Yoga is an opportunity for self-reflection. Self-reflection means purposefully paying attention to your thoughts, emotions, decisions, and behaviors. It enables us to make meaning of all of the great and not so great experiences we’ve had in our lives.
Just like a yoga pose, self-reflection is challenging and requires us to be open and honest with ourselves.
When we, as yogis, are unwilling to self-reflect, we project. We project those things that we are reluctant to turn inward, sit with, and change.
Change Is Hard
Change is hard but change is a necessary and pivotal part of life. When I think about all the different ways to discuss or even label change, several ideas come to mind: growth, transformation, letting go, and acceptance. All of these things require us to go within ourselves and do some sort of work–some kind of self-reflection. You can’t grow from your experiences if you don’t understand them. Once you understand the why behind your decision-making, you can make changes based on what you’ve learned.
I spent a big part of my life projecting so that I wouldn’t have to deal with my core issues. Everything was everyone else’s fault. Everything that was happening to me, around me, and within me, was always the result of someone else–at least in my mind. It was a defense mechanism to protect and preserve the only thing I knew and the only thought process and outlook that I was comfortable with accepting.
How Yoga Forced Me to Dig Deep
When yoga came into my life, it was both liberating and frustrating. Yoga gave me the freedom to feel but it also forced me to see myself for who I was. I had to look at what I was doing instead of pushing the blame onto others. I had to take a real look at myself and the real reasons behind my actions.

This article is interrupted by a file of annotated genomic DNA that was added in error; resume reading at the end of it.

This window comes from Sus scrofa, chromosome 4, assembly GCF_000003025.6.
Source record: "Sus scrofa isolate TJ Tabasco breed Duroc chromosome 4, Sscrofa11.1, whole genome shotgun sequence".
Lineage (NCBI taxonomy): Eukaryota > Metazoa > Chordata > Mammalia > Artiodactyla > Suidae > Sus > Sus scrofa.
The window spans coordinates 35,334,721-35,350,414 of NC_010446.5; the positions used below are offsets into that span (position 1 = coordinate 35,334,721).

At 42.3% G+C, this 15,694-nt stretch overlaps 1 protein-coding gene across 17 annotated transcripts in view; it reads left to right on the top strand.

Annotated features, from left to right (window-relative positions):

I say to my students each day that yoga is a mirror reflection for our everyday life and that reflection is available for us to see when we finally decide to see it. I will be the first to attest that the reflection will not always be quaint and pretty. It will most likely be uncomfortable and even sad at times. However, that is how growth happens.
Growth happens when we let go of our expectations on people, situations, and life. Letting go of our expectations does not mean that we no longer hope or desire anything from life anymore. Rather, it means that we come at our life (our mat) in a way that opens the doors rather than lingering in the doorway, just waiting for it to close or prove others are wrong.
Merriam-Webster defines compost as “a mixture that consists largely of decayed organic matter.” Compost is used for fertilizing and conditioning land. Your compost is a mixture of your stuff, your baggage, your mindsets, your hang-ups, your habits, and your ego. When you practice self-reflection, you take your compost and use it to fertilize your life and the conditions of others. You take the mixture of your life, your actions, and your situation, and you compost it.
My yoga practice has taught me a lot about my compost and digging dip into my own “mixture.” It has allowed me to get real with myself. Moreover, once you are genuinely able to see the mess you are in, only then can you begin to transform.
When things don’t go my way or are not to my liking, I first ask–Why? I then take a step back to reflect so that I can see how much of my compost is altering my experience. Coming from a place where I took everything personal in my life, once I realized how my compost was affecting what I was doing, I was better equipped to let others off the hook for my shortcomings. Seldom is it ever really about others but rather how we received those experiences and how they reflect upon us.
Don’t Give Up
I urge you to keep coming to your mat, keep getting uncomfortable, and keep taking classes and stepping into poses that ruffle your feathers. Resist the urge to roll up your mat those five minutes early in the hopes of avoiding discomfort. Instead, sit in those poses as your mind stews–allowing your mind to sift through your thoughts, emotions, and reactions to truly get to the bottom of why you feel the way you do.
From my heart to yours, from my soul to yours, from my compost to yours, and from my mat to yours, Namaste.